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Joseph Guarnerius Del Gesu 1744


GoldenPlate

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I find it interesting ` The front was prepared by Guarnerius del Gésù personally specially for this instrument.` Or is my schoolboy German out?

I don't think that your schoolboy German is out at all. Bongartz writes:

Die Decke ist von Guarnerius del Gésù höchstpersönlich speziell für dieses Instrument angefertigt worden. In ihm vereinigt sich eine ideale Symbiose des besten Cellobauers mit dem wohl genialsten Geigenmacher aller Zeiten. Guarneri del Gésù hat die Arbeit seines Zeitgenossen als seine eigene "adoptiert" und 1744 mit seinem Original-Zettel versehen.

"The belly is from DG personally specialy made for this instrument.............Guarneri del Gesu adopted the work of his contempoary as his own, and signed it with his 1744 label"

Although he doesn't provide one scrap of evidence for what sounds a bit of a tall story(?)

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I think that historically it might have gone something like this. Domenico texts del Gesu on his iPhone.

Dom: "Dude, I'm going to be in Cremona next week, gotta see my doctor and get bled and pick up some of that orange varnish at the pharmacy. Can I crash at your place? I'll bring some beers and that violin I haven't had a chance to make the top for, you know, the one I mentioned last time".

GDG: "Yo, that's no problem. Don't sweat the top, I'll give you one of mine, man. Get your a** over here in time for the game; I'll have steaks ready."

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I'm not sure your translation captures the full, dripping purpleness of this passage, Jacob :)

Die Decke ist von Guarnerius del Gésù höchstpersönlich speziell für dieses Instrument angefertigt worden. In ihm vereinigt sich eine ideale Symbiose des besten Cellobauers mit dem wohl genialsten Geigenmacher aller Zeiten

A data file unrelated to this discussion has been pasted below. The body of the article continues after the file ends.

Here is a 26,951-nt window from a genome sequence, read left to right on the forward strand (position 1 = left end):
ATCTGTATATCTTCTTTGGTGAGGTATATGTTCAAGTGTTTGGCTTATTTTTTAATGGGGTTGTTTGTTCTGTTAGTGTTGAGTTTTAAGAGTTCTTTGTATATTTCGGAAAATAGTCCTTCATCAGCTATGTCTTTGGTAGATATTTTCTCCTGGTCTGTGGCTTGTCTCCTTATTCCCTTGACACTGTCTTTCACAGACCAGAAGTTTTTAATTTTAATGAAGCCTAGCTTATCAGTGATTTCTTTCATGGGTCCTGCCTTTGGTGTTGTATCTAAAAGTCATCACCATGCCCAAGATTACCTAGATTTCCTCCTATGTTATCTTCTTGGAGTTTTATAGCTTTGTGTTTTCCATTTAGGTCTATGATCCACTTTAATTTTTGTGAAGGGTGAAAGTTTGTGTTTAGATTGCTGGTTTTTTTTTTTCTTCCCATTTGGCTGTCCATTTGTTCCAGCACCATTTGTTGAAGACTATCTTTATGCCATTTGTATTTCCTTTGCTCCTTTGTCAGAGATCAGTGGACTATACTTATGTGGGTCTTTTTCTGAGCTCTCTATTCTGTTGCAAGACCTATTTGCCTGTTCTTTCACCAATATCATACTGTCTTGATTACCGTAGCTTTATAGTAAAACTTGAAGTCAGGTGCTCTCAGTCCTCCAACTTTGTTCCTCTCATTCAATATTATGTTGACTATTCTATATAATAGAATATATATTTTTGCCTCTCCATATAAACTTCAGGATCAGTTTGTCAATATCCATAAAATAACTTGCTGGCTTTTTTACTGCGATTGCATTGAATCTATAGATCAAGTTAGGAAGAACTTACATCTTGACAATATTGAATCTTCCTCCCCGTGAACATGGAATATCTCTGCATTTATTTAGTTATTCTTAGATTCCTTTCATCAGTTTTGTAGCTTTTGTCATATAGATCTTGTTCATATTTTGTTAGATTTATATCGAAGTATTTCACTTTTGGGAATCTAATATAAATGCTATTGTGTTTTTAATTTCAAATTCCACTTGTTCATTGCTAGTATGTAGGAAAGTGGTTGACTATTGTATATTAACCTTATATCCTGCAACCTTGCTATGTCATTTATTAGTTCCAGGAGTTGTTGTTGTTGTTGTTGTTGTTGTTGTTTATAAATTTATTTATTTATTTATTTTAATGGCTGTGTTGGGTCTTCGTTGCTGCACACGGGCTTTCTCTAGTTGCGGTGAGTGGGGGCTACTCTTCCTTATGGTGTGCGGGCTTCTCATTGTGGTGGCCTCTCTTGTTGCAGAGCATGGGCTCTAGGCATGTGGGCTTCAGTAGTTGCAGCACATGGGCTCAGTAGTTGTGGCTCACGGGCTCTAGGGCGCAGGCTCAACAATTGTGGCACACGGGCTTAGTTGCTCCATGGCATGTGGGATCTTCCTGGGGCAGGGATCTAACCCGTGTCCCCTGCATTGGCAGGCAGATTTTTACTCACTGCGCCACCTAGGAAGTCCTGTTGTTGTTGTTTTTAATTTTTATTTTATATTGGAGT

"The top was prepared especially for this instrument with the highest level of personal attention by Guarneri del Gesú. In him are combined in an ideal symbiosis the best cello maker with the most approachable violin maker of all time"

I find that I can't come up with a way in English to fully capture the purpleness either. But I think I got at least some of it.

Nice to know the fiddle is "Hochbedeutende" even tho a composite.

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I find it interesting ` The front was prepared by Guarnerius del Gésù personally specially for this instrument.` Or is my schoolboy German out?

Not completely without precedent, the 1740 Carbonelli inventory includes a violin "by Martino Otho Bolognese, and revised by Antonio Stradivari in 1723". A violin matching this description (with a Stradivari front) is known. The c.1685 Sauret Stradivari has either a later top fitted for it by Strad, or otherwise by some very clever Venetian (that's the one Gardiner Houlgate tried to sell five or six years ago).

All I'm saying is that there are precidents. I ain't sayin' nuffink more, guv'nor

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"The top was prepared especially for this instrument with the highest level of personal attention by Guarneri del Gesú. In him are combined in an ideal symbiosis the best cello maker with the most approachable violin maker of all time"

I find that I can't come up with a way in English to fully capture the purpleness either.

I think in English we use the term bullshi*, but I was unaware that European dung was coloured purple. Truly, one learns something new every day.

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I think that historically it might have gone something like this. Domenico texts del Gesu on his iPhone.

Dom: "Dude, I'm going to be in Cremona next week, gotta see my doctor and get bled and pick up some of that orange varnish at the pharmacy. Can I crash at your place? I'll bring some beers and that violin I haven't had a chance to make the top for, you know, the one I mentioned last time".

GDG: "Yo, that's no problem. Don't sweat the top, I'll give you one of mine, man. Get your a** over here in time for the game; I'll have steaks ready."

Not sure this would be plausible , texting aside, I believe it is widely held that in the cremonese tradition the top would have been finished before the back and already glued to the ribs once the neck was set. If anything, it may be a repair of a broken top or a really nice job of putting together a composite.

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I have a background in industrial antiques among other fields; in that field an assembled piece like this is called, simply, an "assemblage". It's something cobbled together, in the violin world it's a composite. What else can be proven about it otherwise other than makes for good advertising copy is the question. Perhaps there is a good answer. I have found that for there to be an acausal relationship between two disparate elements is one thing, to assert a direct causal relationship is getting into very tall grass.

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